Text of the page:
Lansing, MI — Right to Life of Michigan supports language in the Michigan House’s coronavirus budget supplemental bill requiring informed consent for vaccines developed using tissue taken from aborted babies.
The language in the bill states vaccine recipients “shall be provided with information or informed if and in what manner the development of the vaccine utilized aborted fetal tissue or human embryonic stem cell derivation lines.”
Right to Life of Michigan President Barbara Listing said, “People have a right to know. Informed consent is a cornerstone of our healthcare system and hiding this information from people isn’t a good long-term strategy for building trust in vaccines.”
Several coronavirus vaccines in development utilize cell lines taken from aborted babies to produce doses. The two coronavirus vaccines approved in the U.S. do not use cell lines taken from aborted babies to produce doses but used them to test the vaccines.
Listing said, “The original creation of these cell lines isn’t just an issue of improper informed consent. The cell lines were taken from babies in elective abortions. They were identified as perfectly human enough to be used for research and development, but not human enough to be protected from a violent procedure to take their lives.”
The two cell lines in question are HEK-293, taken from the kidney of a healthy baby aborted sometime around 1972, and PER.C6, taken from the retina of a healthy baby aborted at 18 weeks in 1985.
Prolife people disagree about the ethics of using vaccines that directly use these lines or use them in testing. Some point to these cell lines being decades old, and others point out that using them may encourage additional abortions to develop new cell lines. Right to Life of Michigan believes everyone has a right to know and decide for themselves whether taking these vaccines are ethical.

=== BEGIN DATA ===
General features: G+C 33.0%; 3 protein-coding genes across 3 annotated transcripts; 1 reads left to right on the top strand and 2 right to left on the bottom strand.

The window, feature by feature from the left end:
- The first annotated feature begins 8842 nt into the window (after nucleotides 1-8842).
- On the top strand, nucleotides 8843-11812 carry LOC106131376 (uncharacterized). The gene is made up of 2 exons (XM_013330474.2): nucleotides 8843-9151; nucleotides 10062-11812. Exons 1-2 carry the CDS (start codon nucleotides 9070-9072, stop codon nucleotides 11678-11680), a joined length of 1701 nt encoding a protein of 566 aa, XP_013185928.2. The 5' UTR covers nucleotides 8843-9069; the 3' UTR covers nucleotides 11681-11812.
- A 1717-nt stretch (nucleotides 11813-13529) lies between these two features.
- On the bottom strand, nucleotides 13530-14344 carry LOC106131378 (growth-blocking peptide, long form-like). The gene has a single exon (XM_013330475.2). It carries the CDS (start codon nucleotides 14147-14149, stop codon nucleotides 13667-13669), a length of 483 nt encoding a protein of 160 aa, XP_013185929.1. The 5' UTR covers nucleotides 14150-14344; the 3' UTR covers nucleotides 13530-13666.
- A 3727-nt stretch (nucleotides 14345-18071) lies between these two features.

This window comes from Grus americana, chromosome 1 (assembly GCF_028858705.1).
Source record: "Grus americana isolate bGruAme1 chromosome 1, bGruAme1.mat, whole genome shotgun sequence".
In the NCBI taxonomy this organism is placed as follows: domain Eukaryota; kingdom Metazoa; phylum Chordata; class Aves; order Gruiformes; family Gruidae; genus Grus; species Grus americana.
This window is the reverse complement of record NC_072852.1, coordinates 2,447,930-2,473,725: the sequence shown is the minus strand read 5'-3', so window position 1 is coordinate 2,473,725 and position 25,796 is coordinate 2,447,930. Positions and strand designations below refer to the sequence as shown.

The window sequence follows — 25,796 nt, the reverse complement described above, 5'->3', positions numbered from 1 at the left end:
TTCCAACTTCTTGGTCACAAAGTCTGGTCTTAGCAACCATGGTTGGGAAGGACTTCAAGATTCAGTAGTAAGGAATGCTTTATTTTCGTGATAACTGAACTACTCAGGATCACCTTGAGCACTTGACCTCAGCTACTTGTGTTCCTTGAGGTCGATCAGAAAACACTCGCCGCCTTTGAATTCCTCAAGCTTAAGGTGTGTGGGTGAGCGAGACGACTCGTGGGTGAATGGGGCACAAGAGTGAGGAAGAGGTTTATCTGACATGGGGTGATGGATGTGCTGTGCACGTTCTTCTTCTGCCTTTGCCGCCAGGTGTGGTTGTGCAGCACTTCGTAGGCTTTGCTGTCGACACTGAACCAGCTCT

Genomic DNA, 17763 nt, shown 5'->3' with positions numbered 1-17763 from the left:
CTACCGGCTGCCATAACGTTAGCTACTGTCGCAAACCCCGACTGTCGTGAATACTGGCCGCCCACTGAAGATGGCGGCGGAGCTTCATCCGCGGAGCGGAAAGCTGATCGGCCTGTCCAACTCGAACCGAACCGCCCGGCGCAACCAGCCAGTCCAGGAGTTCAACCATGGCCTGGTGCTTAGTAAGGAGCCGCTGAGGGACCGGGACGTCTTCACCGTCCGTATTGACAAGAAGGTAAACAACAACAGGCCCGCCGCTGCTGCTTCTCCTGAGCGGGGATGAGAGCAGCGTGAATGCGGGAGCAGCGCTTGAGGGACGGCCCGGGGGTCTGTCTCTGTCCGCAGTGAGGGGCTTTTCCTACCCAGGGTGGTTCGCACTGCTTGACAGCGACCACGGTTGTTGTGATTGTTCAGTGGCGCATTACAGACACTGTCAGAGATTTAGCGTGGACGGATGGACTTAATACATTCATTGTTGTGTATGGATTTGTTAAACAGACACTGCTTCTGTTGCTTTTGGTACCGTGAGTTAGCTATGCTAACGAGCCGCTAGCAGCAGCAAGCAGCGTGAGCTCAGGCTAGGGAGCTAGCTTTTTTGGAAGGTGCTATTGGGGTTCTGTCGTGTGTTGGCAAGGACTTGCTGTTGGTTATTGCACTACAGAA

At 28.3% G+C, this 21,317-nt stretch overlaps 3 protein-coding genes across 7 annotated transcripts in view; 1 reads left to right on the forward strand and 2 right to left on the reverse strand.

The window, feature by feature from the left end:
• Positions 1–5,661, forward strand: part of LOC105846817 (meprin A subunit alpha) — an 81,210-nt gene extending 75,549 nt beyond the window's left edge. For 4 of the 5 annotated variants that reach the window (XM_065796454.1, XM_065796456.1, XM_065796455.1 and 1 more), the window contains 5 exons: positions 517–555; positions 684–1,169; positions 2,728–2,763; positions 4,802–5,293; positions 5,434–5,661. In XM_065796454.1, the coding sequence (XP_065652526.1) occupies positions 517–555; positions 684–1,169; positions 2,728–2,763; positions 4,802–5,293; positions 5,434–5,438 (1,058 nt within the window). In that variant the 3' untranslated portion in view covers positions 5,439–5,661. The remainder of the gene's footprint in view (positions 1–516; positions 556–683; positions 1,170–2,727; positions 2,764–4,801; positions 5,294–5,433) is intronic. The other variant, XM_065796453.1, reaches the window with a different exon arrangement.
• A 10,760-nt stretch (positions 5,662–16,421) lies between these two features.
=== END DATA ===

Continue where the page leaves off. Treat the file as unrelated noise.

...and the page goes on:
Listing said, “Everyone should agree that creating new cell lines from babies killed in abortions is fundamentally unjust. There is no need to rely on killing human beings to advance medical research.”
Some critics suggest that informing people of these facts would sow doubt or decrease trust in vaccines. Some critics spread disinformation to pretend that the source of these cell lines have nothing to do with abortion.
Listing said, “Withholding information from people is what sows doubt and decreases trust, because people are going to find out anyway. Do health officials want people to hear this from them, or find the information online themselves? The solution to the original violation of informed consent isn’t to keep violating informed consent in a series of noble lies. This budget provision helps take away the shovel from health officials who keep digging themselves into deeper holes of mistrust.”
Other vaccines and cell lines derived from abortions exist. Many of those vaccines have ethical alternatives. Right to Life of Michigan provides a list of these other vaccines and alternatives on our website.
For more information: Right to Life of Michigan Legislative Director Genevieve Marnon, (517) 487-3376, email@example.com.